H-1B visa debate continues

Microsoft has reported that in 2011 it had around 60,000 job vacancies that it found impossible to fill because of the shortfall of graduates in the science, technology, engineering and mathematics (STEM) fields in the United States.  The technology company has already raised concerns about the need to increase standards of education due to this issue last year, and has now started to lobby for changes to be made to the existing H-1B visa immigration work programs.

At the moment, H-1B policies have resulted in some criticism due to the fact that immigrants are sometimes forced to try and find sponsorship if they intend to create their own start-up business, the Silicon Valley Business Journal claims.  Five years ago, back in 2008, as many as 404,907 immigrants put in applications for H-1B US visas, yet just 65,000 were actually given out, as well as a further 20,000 that were assigned to people who had a masters degree or higher.

“Our immigration policy must expand the avenues for these valued workers to seek legal employment,” says the Mayor of Los Angeles, Antonio Vaillaraigosa.  “The President has suggested, let’s staple a green card to the diplomas of foreign students getting advanced degrees in science, technology, engineering and math.  We need to expand the H-1B visa program, and at the same time we need effective visa programs for agricultural workers and low-skilled non-seasonal workers.”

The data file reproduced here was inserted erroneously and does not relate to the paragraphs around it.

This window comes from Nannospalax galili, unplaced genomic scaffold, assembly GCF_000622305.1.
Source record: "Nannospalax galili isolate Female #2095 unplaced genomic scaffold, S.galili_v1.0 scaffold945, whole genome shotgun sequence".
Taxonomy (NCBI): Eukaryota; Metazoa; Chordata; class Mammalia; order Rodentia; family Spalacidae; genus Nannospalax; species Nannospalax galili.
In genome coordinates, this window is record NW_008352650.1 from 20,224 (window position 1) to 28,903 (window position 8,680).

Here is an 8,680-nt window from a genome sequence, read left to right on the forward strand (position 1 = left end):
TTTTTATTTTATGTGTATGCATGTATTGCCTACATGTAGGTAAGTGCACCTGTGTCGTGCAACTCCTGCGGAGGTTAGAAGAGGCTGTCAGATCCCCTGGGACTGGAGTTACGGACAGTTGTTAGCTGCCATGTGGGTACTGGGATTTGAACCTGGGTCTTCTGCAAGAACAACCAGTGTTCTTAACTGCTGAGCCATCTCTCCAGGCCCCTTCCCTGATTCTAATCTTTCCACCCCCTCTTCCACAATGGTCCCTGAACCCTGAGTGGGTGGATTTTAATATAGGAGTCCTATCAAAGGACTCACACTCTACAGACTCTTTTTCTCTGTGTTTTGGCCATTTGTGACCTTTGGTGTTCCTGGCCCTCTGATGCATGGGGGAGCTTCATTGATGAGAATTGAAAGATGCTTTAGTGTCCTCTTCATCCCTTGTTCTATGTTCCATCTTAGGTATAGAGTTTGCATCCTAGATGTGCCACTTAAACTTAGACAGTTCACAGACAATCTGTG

Finding skilled workers is not just a necessity for the growth of firms such as Microsoft, it is also vital for the US itself.  Forcing jobs out of the country will only further stifle the nation’s economic growth.